A 12-year-old girl in rural Kenya has the power to see into her country’s painful past in this compelling, beautifully written novel
It’s the 1980s and 12-year-old Ayosa Ataraxis Brown lives in the fictional town of Mapeli, in the hills and forests of Kenya’s Rift valley. She declares herself “the loneliest girl in the world”, with only a transistor radio and the daily broadcasts of a poet named Ms Temperance to link her with the wider world. Her metaphysical companions are the Fatumas who haunt her house, “creatures of the attic, half girl and half reverie”, pulled from the Indian Ocean by a fisherman 400 years ago.
When her mother could not deal with the young Ayosa, she would leave her to the Fatumas, to soothe her crying and sing her to sleep. Although the house shakes with their grievous wailing when death notices are broadcast on the radio, no one else can see them; they “let all their parts slacken”, melting their human forms into the “jagged spokes” and “sticky, bitter gel” of an aloe plant in a seagrass pannier to conceal themselves from outsiders’ eyes.
Oduor skilfully balances whimsy with satirical, devastating realism, a trait she nails as particularly Kenyan
Unlike the wraiths who try to lure Ayosa away from her home, the Fatumas seem to safeguard the vulnerable, courageous woman Ayosa is growing into. And yet they are trapped in the attic, just as Ayosa is trapped in her childhood dependence on her mother, on the verge of awakening a more powerful part of herself and dreaming of being free.
The irony of Ayosa’s middle name is the key to Caine prize winner Okwiri Oduor’s magical, beguiling debut novel. Things They Lost tells the tales of four generations of formidable women, who have lives “nestled inside each other like Babushka dolls” – it was Lola Freedom, Ayosa’s flying-doctor grandmother, whose actions trapped them all in a cycle of violence. Ataraxis means serenity, but Ayosa’s peace is shaken by a tornado of emotions and hideous memories. Her mother’s middle name is Promise, but her promises are regularly broken.
Torn between desires for independence and attention from a mother who “came and went like Blackjack needles blowing where the breeze decided”, Ayosa seeks the serenity she needs in nature: aphids, katydids, lacewings, nectar dripping from “the orange tubes of lion’s ear flowers”. The narrative voice is highly attuned to the sensuous shapes and textures of the natural riches surrounding Ayosa’s childhood home.
Nabumbo Promise Brown is described by her daughter as loving “fiercely … She laughed effusively, but then, somewhere in the shade of herself, icicles tapered from above, waiting to decapitate you.” Their home is inherited from Ayosa’s great-grandmother, the eccentric English widow Mabel Eudoxia Brown, who wielded a musket that “she fired at the backs of fleeing children”. Like the house at the centre of Isabel Allende’s The House of the Spirits, the “Manor Mabel Brown” is a colonial artefact, “lurid and vulgar”, populated by “weary shadows”. At the heart of the novel is the magnetic power of “want” – that life force that makes Ayosa’s “toes curl”, whether she’s thinking of the restless river, the clamorous insects and ravenous jackals, or the possibility of having a friend such as Mbui Dash, “a throwaway girl”, who might make her feel wanted – feel like a real sister, mother or daughter.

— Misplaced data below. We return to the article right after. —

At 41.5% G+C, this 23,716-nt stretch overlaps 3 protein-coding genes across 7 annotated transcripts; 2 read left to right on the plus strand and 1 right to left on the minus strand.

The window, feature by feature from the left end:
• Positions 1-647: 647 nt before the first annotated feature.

Ayosa has powers beyond mere daydreaming. She is able to access “the Yonder Days”, memories from her mother’s and grandmother’s past, a time when she was just a wiggling thing, without corporeal form, before her mother called her into being. This seer-like gift means Ayosa can also be summoned into “Jinamezi”, the Kiswahili word for nightmare, forcing her to see unbearable things and revisit painful memories. These are the titular “things they lost” – often examples of silences kept since the “disappearances” of the 1978-2002 Moi era, when the government was responsible for numerous human rights violations, including massacres, unlawful detentions, rape and torture.
Delineating a matrilineal rather than patrilineal history, Ayosa gathers her most important thoughts into a notebook that balances the sins and duties of Catholicism with the wildness, pleasure and creativity of the Earth Mother. When questioned about what she is writing, Ayosa replies simply, “what it’s like for a girl like me”.
Things They Lost carries echoes of Toni Morrison’s Beloved, while Oduor shares Yvonne Adhiambo Owuor’s gift for illustrating the complexity of rural inland and coastal Kenyan reality, with its intricacy of connections to Uganda, Tanzania and the Swahili coast. Her ability to tap into a depth and range of feeling, while accessing unexpected humour, is uncanny.
Throughout the novel, Oduor skilfully balances whimsy with satirical, devastating realism, a trait she nails as particularly Kenyan. “If anything that was the problem with Kenyans. They did not know how to hold back with the truth. They brutalised you with the truth.” The result is a surreal novel that is beautifully written, compelling, ominous and mysterious, with a strong, young, female Kenyan voice at the centre.
• Things They Lost by Okwiri Oduor is published by Oneworld (£16.99). To support the Guardian and Observer, order your copy at guardianbookshop.com. Delivery charges may apply.